Answering questions on Radio 4's World Tonight about the bomb attack on its offices in Algiers, a spokeswoman for the United Nations High Commissioner for Refugees was cut off in mid-sentence. When asked why the UN was targeted, she started to say: "Unfortunately, the UN is not any more the innocent, humanitarian organisation that can work anywhere," before she was hustled on to the next question as to why the UN didn't take better precautions against attack.
But, however uncomfortable the question, especially when the aid organisation has just lost nearly a dozen employees in the bombing, what its spokesman was saying has a terrible ring of truth about it. In the West, the UN is regarded as largely a good thing, with its many arms dedicated to helping refugees, resolving conflicts and, if necessary, to stepping in with the blue helmets to keep the peace.
In other parts of the world, however, the UN is no longer regarded in this benign light. Indeed, in a substantial part of the developing world it has come to seem an instrument of western oppression and US hegemony - a club of the big boys intent on bullying smaller countries in the interests of Washington and its European allies.
When al-Qa'ida blew up the UN offices in Iraq in 2003, killing its envoy, it was trying to drive the outside world away and make sure that nations hesitated to support the US and Britain in the occupation (in this it was, in fact, brutally successful). When al-Qa'ida North Africa, as the militant group now calls itself, blew up the UNHCR offices in Algiers, it was to show that it too had the power and determination to bring down a symbol of western presence.
Iraq has much to do with this change in perceptions. Of course, the UN had been attacked elsewhere before the invasion took place. But Washington's decision to press ahead with occupation regardless showed to much of the Muslim world both the UN's powerlessness and the extent to which it was regarded as a tool of the US, not an independent source of global governance. The rest of the world has been brought up to believe that the security role of the UN was to keep a peace already agreed. Now it saw that the UN was being pushed to impose a peace on terms dictated from outside.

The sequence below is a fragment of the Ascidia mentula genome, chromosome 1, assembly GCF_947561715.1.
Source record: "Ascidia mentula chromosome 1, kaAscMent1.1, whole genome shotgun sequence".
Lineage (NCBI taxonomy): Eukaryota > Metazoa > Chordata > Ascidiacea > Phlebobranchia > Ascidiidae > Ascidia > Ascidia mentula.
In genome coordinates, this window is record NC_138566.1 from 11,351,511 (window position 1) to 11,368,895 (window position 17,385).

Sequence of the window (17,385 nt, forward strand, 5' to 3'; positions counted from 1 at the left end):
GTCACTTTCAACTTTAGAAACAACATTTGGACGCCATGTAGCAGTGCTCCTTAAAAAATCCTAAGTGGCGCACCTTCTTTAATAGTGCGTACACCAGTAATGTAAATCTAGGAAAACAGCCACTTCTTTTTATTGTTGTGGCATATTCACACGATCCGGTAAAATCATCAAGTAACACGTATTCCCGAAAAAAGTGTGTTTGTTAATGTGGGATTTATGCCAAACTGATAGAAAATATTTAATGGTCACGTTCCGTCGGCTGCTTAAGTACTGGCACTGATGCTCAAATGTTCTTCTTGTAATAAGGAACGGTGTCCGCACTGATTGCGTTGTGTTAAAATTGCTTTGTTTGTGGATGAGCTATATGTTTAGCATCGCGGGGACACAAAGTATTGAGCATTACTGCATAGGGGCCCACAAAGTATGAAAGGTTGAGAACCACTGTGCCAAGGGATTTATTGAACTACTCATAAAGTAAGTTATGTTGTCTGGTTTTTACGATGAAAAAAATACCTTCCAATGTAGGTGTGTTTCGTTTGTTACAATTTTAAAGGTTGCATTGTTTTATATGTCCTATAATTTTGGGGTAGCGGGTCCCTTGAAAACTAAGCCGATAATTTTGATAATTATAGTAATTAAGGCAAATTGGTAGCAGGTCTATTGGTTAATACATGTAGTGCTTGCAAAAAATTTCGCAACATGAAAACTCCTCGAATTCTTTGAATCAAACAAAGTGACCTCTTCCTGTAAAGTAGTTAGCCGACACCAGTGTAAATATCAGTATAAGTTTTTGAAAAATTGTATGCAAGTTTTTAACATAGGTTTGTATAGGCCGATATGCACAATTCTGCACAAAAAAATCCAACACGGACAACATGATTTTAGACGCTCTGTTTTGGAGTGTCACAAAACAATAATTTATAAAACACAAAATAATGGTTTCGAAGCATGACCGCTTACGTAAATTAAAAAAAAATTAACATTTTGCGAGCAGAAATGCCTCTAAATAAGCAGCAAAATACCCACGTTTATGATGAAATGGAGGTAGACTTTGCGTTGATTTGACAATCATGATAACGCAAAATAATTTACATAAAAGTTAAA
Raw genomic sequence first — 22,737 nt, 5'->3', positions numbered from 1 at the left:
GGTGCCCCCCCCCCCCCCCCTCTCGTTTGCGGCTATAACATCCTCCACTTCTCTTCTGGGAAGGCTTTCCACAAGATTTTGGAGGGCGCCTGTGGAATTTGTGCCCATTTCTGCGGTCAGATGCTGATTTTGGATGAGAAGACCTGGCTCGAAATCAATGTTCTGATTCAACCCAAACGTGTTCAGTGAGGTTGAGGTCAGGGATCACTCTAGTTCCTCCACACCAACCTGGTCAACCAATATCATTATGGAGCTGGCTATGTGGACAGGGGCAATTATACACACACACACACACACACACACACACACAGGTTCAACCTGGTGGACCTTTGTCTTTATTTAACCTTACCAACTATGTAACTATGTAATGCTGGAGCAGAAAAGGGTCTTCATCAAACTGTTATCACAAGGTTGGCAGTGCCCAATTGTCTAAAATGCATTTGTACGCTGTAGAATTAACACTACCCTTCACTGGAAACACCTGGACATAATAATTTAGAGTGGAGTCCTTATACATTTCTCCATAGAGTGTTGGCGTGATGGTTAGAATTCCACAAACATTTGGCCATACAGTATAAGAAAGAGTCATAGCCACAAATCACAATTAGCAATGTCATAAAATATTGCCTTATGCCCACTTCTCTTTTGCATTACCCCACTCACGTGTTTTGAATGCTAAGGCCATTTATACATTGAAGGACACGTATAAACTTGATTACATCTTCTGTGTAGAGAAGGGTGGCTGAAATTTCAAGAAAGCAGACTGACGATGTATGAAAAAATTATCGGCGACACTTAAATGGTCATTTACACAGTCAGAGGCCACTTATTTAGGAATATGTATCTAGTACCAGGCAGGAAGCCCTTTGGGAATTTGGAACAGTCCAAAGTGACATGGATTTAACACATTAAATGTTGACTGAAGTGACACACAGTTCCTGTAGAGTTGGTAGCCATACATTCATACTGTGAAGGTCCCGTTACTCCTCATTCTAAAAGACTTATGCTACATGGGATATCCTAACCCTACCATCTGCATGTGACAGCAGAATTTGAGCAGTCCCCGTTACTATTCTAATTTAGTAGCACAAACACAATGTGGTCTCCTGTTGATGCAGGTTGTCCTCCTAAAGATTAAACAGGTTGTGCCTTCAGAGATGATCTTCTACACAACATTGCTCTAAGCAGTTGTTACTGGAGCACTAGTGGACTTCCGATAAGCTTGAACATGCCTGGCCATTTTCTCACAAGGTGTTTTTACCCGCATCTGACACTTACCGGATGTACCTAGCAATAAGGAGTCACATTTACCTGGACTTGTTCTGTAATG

The trouble with denying this and protesting the UN's innocence is that the Third World perception of it as an instrument of the West has some basis to it. If you take the Middle East, the succession of resolutions on Palestine, never implemented and almost universally ignored, the relent tless pinioning of Saddam Hussein through sanctions and then enforced regime-change, the current pursuit of Iran through sanctions and threat, are all seen expressions not of international concern but western self-interest. And the same is true of much of Africa, where the blue helmet has come to represent western ideas of order rather than local concerns for justice.
The heart of the problem is the UN Security Council. So long as the Cold War defined the world, it made sense to lock the nuclear powers into a committee that could stop local conflicts escalating into global confrontation. Once the Soviet Union collapsed, the Security Council lost its purpose. Instead, it has been used by its western members as a sanction for whatever intervention they deem right. As they, and particularly the US, are the chief funders of the UN, it is hard for the organisation to avoid going along with them.
All sorts of ideas have been presented to reform the UN to take it into the post-Cold War world, including a standing army and an expanded Security Council. Britain has been especially keen on the latter, pushing for the addition of Japan, Brazil, an African country and Germany to the existing five members.
The trouble with this is that it merely extends (as it is meant to) the dominance of the big powers. Why these new countries? Because they are all free market, democratic, middle-sized powers that can be relied on to accept the terms of reference of the Big Three of the Security Council - the US, Britain and France. Hence the early faux pas of the new Foreign Secretary, David Miliband, in letting slip that what Britain thought of as "an African member" was, quite specifically, South Africa.
How you could honestly regard as representative a council that excluded the Middle East, the single greatest source of insecurity in the world, beggars belief. But then how could you regard Japan as somehow the voice of Asia, given its past?
It won't work and it shouldn't. If the UN is to be reformed, it has to provide at its centre an inclusive voice, not an exclusive one. But then if it is to recover its former reputation as an "innocent humanitarian organisation" welcome around the world, then it needs to rethink its mission from the bottom, stepping back from the military interventions with which the West would saddle it.
© 2007 The Independent